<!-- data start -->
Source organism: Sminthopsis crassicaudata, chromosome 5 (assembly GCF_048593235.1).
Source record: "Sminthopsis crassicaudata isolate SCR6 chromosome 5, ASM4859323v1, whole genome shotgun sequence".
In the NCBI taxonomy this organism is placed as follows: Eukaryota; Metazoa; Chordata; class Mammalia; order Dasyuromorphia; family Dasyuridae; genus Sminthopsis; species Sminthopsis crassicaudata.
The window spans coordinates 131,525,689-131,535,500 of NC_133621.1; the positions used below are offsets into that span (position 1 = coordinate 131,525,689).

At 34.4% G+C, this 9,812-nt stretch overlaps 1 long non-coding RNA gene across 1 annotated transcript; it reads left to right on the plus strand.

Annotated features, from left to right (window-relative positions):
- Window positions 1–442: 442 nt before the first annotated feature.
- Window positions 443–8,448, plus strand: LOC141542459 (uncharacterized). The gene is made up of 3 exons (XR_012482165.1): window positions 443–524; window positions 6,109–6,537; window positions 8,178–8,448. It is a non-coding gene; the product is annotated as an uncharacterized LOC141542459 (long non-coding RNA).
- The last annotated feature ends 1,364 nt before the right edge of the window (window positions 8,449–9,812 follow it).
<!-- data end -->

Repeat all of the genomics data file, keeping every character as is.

Source organism: Sminthopsis crassicaudata, chromosome 5 (assembly GCF_048593235.1).
Source record: "Sminthopsis crassicaudata isolate SCR6 chromosome 5, ASM4859323v1, whole genome shotgun sequence".
In the NCBI taxonomy this organism is placed as follows: Eukaryota; Metazoa; Chordata; class Mammalia; order Dasyuromorphia; family Dasyuridae; genus Sminthopsis; species Sminthopsis crassicaudata.
The window spans coordinates 131,525,689-131,535,500 of NC_133621.1; the positions used below are offsets into that span (position 1 = coordinate 131,525,689).

At 34.4% G+C, this 9,812-nt stretch overlaps 1 long non-coding RNA gene across 1 annotated transcript; it reads left to right on the plus strand.

Annotated features, from left to right (window-relative positions):
- Window positions 1–442: 442 nt before the first annotated feature.
- Window positions 443–8,448, plus strand: LOC141542459 (uncharacterized). The gene is made up of 3 exons (XR_012482165.1): window positions 443–524; window positions 6,109–6,537; window positions 8,178–8,448. It is a non-coding gene; the product is annotated as an uncharacterized LOC141542459 (long non-coding RNA).
- The last annotated feature ends 1,364 nt before the right edge of the window (window positions 8,449–9,812 follow it).